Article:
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U.S. Policy? | “If we can’t get rid of Assad, let’s get rid of Syria!”

October 12, 2016

 

In the rubble that is now, Eastern Aleppo, bombing raids have further intensified. The death toll has risen dramatically after two days of ‘milder’ attacks and peril of disease threatens to engulf the area are water routes become contaminated.

 

The diplomatic pressure has reached a frenzy. The British foreign secretary Boris Johnson called for demonstrations outside the Russian Embassy in the UK to protest against continued bombing of air convoys and hospitals; The French leader postponed a planned meeting with Russian leader Vladimir Putin after Moscow vetoed a no-fly zone at the United Nations security council and the Turkish and Russian presidents agreed to lift trade restrictions on fruit and vegetables but came to no agreement on Syria.     

 

Syrians in the rebel-held areas and elsewhere are uncertain how Damascus which is not a member of the International Criminal Court could be brought to book, even if it could be conclusively proved that Damascus or Moscow are responsible for the airstrike which hit an aid convoy three weeks ago.

 

Activists speaking to the “Muslim Eye” now see the world more concerned about the global geopolitical battle between Russia and The West than a concentration on the ‘task at hand’ i.e. how to end the suffering in Aleppo and reach a political solution to the 6-year old conflict. 

 

The fall of the already decimated city, facing destruction within 10 weeks according to the UN envoy, could signal the completion of Russian ascendency and superior diplomatic and military manoeuvre over the rest of the world with more questions being raised as Moscow confirms plans to install a permanent naval base at Tartus.

 

It suggests that Moscow has fixed long term aims to establish an immovable strategic military presence in the region regardless of the outcome of the political solution of the crisis. The decision will further aggravate the highly charged nature of the Russian-American relationship.

 

Observers are patently aware that the attempts by America and its allies to bring pressure to bear on the Syrian regime and Russia come in what appears to be a policy vacuum. The only stated strategy by the West has been to target and defeat the Islamic State group and to change the Syrian regime. Without an agreement with Russia,  there is no strategic position for the West to adopt - short of military going into Syria with its allies without a United Nations mandate.

 

Even the American support for the Kurds when compared to the recent gains against the Islamic State group achieved by the Turkish forces pales into insignificance. One commentator speaking to “Muslim Eye” has first hand experience of American diplomacy and point to a catalogue of diplomatic back slides and duplicity aimed at getting others to do their “dirty work.”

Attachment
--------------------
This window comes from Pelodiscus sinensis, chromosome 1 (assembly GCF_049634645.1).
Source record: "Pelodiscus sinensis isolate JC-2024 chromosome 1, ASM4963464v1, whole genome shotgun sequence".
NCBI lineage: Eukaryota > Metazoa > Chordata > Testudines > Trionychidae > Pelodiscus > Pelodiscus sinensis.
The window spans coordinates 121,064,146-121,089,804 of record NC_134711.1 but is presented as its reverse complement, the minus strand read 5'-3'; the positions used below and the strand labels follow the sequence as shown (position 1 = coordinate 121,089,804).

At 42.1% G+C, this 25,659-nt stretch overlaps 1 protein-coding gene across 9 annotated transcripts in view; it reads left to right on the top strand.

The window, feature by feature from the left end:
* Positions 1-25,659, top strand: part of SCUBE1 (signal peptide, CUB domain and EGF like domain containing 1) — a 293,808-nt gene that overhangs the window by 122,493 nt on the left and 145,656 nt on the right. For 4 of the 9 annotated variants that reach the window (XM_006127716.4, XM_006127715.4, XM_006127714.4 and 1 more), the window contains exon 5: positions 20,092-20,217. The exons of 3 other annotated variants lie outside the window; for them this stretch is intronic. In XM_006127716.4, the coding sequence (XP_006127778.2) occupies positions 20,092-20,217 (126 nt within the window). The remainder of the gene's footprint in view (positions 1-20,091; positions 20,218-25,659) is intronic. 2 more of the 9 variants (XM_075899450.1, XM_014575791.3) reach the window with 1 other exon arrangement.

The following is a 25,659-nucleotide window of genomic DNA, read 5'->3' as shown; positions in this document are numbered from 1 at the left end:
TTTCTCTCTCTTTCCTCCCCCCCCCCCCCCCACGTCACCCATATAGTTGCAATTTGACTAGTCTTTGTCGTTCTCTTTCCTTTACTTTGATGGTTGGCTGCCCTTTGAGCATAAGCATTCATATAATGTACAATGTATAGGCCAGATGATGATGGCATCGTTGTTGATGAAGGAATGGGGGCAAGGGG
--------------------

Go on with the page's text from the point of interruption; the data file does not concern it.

Syrian opposition have been saying almost since the beginning of the conflict that the Islamic identity of the country is still a driving force, and indeed uniting force for inclusion in the country’s future plans, even for secular Syrians those who do not practise Islam. For some, the Syrian identity is inseparable from an Islamic identity which has a part to play in its civil and political life.

 

Choosing sides in the conflict between religious and secular visions of the future Syria government does not appear to be as much of a concern to Syrians as it is to foreign forces whose military support comes with ‘strings and conditions,’ or not at all. Opposition forces are continually forced to pledge allegiance to outside interests rather than to the united cause of defeating Assad. This is one of the reasons put forward for the ability for the disparate opposition forces to unite.

 

It is difficult to know quite how widespread is a growing conviction that the U.S. and its allies are complicit in the Russian and Syrian policy of the military bombardment of the opposition. Quietly, the view is that the U.S. has conceded defeat. Certainly, when the Russian campaign began targeting American-backed opposition forces, the noises from the U.S. seemed restrained to say the least.

 

This view is now being expressed more loudly and the feeling is summed up by an emerging belief that America having resigned itself to not being able to ‘get rid of Assad - is quite prepared to get rid of Syria instead!’

 

Given repeated and recurring failed attempts to persuade first the Qataris and then the Saudis to publically and practically take the military lead on the ground against Assad’s forces, some Syrians are of the firm belief that the restoration of a united Syria as it once existed is moving from the ‘improbable to the impossible,’ and the country as a whole, not just Aleppo as predicted by the UN envoy, could disappear forever!  

 

 

    

                                                                                                                                     

 

 

       

 

 

 

 

 

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